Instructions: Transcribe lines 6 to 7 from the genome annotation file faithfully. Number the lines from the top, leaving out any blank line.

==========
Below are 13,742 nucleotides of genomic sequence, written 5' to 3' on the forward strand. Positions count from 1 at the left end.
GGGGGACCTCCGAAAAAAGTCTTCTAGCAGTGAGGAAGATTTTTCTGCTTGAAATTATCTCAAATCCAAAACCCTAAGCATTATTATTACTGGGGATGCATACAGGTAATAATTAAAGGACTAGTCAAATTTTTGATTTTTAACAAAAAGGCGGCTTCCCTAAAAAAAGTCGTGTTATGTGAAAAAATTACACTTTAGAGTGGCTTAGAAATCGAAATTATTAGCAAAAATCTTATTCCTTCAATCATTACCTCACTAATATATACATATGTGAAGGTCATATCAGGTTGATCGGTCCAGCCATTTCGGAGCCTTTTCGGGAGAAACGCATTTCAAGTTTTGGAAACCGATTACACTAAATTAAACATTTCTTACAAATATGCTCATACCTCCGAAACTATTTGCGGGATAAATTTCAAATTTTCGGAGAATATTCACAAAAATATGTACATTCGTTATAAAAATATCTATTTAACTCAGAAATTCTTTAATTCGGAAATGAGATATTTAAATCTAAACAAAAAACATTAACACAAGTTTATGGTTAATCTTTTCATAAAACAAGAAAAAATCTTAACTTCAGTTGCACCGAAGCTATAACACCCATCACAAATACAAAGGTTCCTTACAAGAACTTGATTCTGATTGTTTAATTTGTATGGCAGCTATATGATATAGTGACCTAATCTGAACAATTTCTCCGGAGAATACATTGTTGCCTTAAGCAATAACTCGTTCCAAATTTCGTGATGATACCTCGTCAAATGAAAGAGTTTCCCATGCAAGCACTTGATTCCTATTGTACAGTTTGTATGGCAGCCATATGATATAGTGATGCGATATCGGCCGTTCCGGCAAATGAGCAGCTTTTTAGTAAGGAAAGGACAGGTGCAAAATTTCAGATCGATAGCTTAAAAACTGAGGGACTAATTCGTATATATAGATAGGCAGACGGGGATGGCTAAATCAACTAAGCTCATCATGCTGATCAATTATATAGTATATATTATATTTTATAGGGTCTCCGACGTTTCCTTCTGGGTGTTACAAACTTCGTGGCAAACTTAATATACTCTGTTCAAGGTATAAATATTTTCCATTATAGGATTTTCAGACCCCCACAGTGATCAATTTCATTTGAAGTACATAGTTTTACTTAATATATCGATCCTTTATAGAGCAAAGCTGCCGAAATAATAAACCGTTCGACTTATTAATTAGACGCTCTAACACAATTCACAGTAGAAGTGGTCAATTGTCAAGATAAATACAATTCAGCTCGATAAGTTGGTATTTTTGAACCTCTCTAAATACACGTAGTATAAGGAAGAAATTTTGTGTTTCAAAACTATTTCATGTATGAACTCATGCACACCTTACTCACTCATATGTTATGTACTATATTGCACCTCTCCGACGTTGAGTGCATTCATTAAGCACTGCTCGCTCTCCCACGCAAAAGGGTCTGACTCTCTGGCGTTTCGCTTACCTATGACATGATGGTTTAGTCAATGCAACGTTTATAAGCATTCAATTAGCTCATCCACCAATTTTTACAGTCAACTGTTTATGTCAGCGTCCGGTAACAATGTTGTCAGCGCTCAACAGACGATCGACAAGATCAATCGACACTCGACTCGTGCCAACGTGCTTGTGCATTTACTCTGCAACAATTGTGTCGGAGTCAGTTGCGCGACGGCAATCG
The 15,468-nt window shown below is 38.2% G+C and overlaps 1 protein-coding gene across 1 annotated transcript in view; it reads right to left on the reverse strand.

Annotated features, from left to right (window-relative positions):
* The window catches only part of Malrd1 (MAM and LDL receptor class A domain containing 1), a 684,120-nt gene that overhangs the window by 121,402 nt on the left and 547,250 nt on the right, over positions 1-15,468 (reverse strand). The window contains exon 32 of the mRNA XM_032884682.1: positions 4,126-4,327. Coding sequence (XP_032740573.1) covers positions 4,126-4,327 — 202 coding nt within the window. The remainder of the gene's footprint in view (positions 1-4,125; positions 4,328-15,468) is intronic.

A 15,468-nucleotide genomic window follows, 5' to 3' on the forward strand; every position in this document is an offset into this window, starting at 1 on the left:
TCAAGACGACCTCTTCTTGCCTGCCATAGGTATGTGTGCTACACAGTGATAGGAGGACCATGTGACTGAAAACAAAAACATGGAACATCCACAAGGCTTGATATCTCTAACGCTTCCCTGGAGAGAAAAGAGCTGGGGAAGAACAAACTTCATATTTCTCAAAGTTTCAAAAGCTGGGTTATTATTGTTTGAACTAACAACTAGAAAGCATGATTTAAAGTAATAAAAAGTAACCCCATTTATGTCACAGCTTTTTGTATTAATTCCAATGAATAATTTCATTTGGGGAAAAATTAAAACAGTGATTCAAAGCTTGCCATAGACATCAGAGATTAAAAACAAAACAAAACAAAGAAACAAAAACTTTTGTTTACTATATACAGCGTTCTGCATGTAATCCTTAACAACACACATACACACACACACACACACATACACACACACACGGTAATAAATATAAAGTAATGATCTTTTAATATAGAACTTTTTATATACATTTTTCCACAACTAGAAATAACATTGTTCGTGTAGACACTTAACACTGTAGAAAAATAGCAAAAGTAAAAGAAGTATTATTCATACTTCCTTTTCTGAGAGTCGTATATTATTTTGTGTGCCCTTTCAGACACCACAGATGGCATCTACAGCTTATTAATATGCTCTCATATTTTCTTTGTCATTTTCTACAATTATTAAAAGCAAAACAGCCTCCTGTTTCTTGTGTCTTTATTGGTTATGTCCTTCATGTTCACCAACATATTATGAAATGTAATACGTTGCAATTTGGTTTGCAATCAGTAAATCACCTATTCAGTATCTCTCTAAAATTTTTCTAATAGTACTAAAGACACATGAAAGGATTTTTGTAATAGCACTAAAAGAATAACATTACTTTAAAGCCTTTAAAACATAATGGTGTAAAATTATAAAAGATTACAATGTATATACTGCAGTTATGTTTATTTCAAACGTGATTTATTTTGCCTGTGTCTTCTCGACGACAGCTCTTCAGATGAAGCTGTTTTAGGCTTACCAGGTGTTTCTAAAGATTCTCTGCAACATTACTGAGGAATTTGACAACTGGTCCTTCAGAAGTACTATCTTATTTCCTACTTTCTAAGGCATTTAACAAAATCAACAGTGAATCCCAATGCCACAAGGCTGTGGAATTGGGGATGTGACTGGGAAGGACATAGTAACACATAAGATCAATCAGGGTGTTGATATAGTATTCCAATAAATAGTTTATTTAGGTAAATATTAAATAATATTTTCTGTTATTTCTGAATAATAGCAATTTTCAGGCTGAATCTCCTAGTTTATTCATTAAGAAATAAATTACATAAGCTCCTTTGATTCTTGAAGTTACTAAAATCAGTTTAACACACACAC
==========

A 15,468-nucleotide genomic window follows, 5' to 3' on the forward strand; every position in this document is an offset into this window, starting at 1 on the left:
TCAAGACGACCTCTTCTTGCCTGCCATAGGTATGTGTGCTACACAGTGATAGGAGGACCATGTGACTGAAAACAAAAACATGGAACATCCACAAGGCTTGATATCTCTAACGCTTCCCTGGAGAGAAAAGAGCTGGGGAAGAACAAACTTCATATTTCTCAAAGTTTCAAAAGCTGGGTTATTATTGTTTGAACTAACAACTAGAAAGCATGATTTAAAGTAATAAAAAGTAACCCCATTTATGTCACAGCTTTTTGTATTAATTCCAATGAATAATTTCATTTGGGGAAAAATTAAAACAGTGATTCAAAGCTTGCCATAGACATCAGAGATTAAAAACAAAACAAAACAAAGAAACAAAAACTTTTGTTTACTATATACAGCGTTCTGCATGTAATCCTTAACAACACACATACACACACACACACACACATACACACACACACGGTAATAAATATAAAGTAATGATCTTTTAATATAGAACTTTTTATATACATTTTTCCACAACTAGAAATAACATTGTTCGTGTAGACACTTAACACTGTAGAAAAATAGCAAAAGTAAAAGAAGTATTATTCATACTTCCTTTTCTGAGAGTCGTATATTATTTTGTGTGCCCTTTCAGACACCACAGATGGCATCTACAGCTTATTAATATGCTCTCATATTTTCTTTGTCATTTTCTACAATTATTAAAAGCAAAACAGCCTCCTGTTTCTTGTGTCTTTATTGGTTATGTCCTTCATGTTCACCAACATATTATGAAATGTAATACGTTGCAATTTGGTTTGCAATCAGTAAATCACCTATTCAGTATCTCTCTAAAATTTTTCTAATAGTACTAAAGACACATGAAAGGATTTTTGTAATAGCACTAAAAGAATAACATTACTTTAAAGCCTTTAAAACATAATGGTGTAAAATTATAAAAGATTACAATGTATATACTGCAGTTATGTTTATTTCAAACGTGATTTATTTTGCCTGTGTCTTCTCGACGACAGCTCTTCAGATGAAGCTGTTTTAGGCTTACCAGGTGTTTCTAAAGATTCTCTGCAACATTACTGAGGAATTTGACAACTGGTCCTTCAGAAGTACTATCTTATTTCCTACTTTCTAAGGCATTTAACAAAATCAACAGTGAATCCCAATGCCACAAGGCTGTGGAATTGGGGATGTGACTGGGAAGGACATAGTAACACATAAGATCAATCAGGGTGTTGATATAGTATTCCAATAAATAGTTTATTTAGGTAAATATTAAATAATATTTTCTGTTATTTCTGAATAATAGCAATTTTCAGGCTGAATCTCCTAGTTTATTCATTAAGAAATAAATTACATAAGCTCCTTTGATTCTTGAAGTTACTAAAATCAGTTTAACACACACAC